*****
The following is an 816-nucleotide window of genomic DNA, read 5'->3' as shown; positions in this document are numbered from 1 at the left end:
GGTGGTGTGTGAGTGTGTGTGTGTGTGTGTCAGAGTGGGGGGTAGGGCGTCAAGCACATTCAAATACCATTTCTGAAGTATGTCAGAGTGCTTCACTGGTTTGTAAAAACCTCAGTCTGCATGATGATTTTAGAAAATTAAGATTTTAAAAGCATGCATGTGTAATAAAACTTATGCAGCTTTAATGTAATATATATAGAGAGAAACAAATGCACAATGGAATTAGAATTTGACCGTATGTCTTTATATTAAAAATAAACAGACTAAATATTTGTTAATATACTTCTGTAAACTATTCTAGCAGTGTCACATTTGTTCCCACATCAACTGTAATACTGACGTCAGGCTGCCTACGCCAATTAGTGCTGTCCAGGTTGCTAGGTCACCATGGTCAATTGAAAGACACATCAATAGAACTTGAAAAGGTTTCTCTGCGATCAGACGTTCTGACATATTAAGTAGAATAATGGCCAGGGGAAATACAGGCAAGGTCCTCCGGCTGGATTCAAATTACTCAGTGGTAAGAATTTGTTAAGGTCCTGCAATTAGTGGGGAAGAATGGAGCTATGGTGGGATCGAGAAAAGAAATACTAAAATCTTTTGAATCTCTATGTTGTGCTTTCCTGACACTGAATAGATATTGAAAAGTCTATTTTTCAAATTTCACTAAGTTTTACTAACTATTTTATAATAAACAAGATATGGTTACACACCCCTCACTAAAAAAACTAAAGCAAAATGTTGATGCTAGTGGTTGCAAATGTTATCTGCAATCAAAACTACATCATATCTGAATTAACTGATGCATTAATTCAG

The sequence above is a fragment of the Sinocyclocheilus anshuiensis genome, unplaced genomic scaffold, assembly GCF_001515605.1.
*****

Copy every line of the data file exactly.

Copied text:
The following is an 816-nucleotide window of genomic DNA, read 5'->3' as shown; positions in this document are numbered from 1 at the left end:
GGTGGTGTGTGAGTGTGTGTGTGTGTGTGTCAGAGTGGGGGGTAGGGCGTCAAGCACATTCAAATACCATTTCTGAAGTATGTCAGAGTGCTTCACTGGTTTGTAAAAACCTCAGTCTGCATGATGATTTTAGAAAATTAAGATTTTAAAAGCATGCATGTGTAATAAAACTTATGCAGCTTTAATGTAATATATATAGAGAGAAACAAATGCACAATGGAATTAGAATTTGACCGTATGTCTTTATATTAAAAATAAACAGACTAAATATTTGTTAATATACTTCTGTAAACTATTCTAGCAGTGTCACATTTGTTCCCACATCAACTGTAATACTGACGTCAGGCTGCCTACGCCAATTAGTGCTGTCCAGGTTGCTAGGTCACCATGGTCAATTGAAAGACACATCAATAGAACTTGAAAAGGTTTCTCTGCGATCAGACGTTCTGACATATTAAGTAGAATAATGGCCAGGGGAAATACAGGCAAGGTCCTCCGGCTGGATTCAAATTACTCAGTGGTAAGAATTTGTTAAGGTCCTGCAATTAGTGGGGAAGAATGGAGCTATGGTGGGATCGAGAAAAGAAATACTAAAATCTTTTGAATCTCTATGTTGTGCTTTCCTGACACTGAATAGATATTGAAAAGTCTATTTTTCAAATTTCACTAAGTTTTACTAACTATTTTATAATAAACAAGATATGGTTACACACCCCTCACTAAAAAAACTAAAGCAAAATGTTGATGCTAGTGGTTGCAAATGTTATCTGCAATCAAAACTACATCATATCTGAATTAACTGATGCATTAATTCAG

The sequence above is a fragment of the Sinocyclocheilus anshuiensis genome, unplaced genomic scaffold, assembly GCF_001515605.1.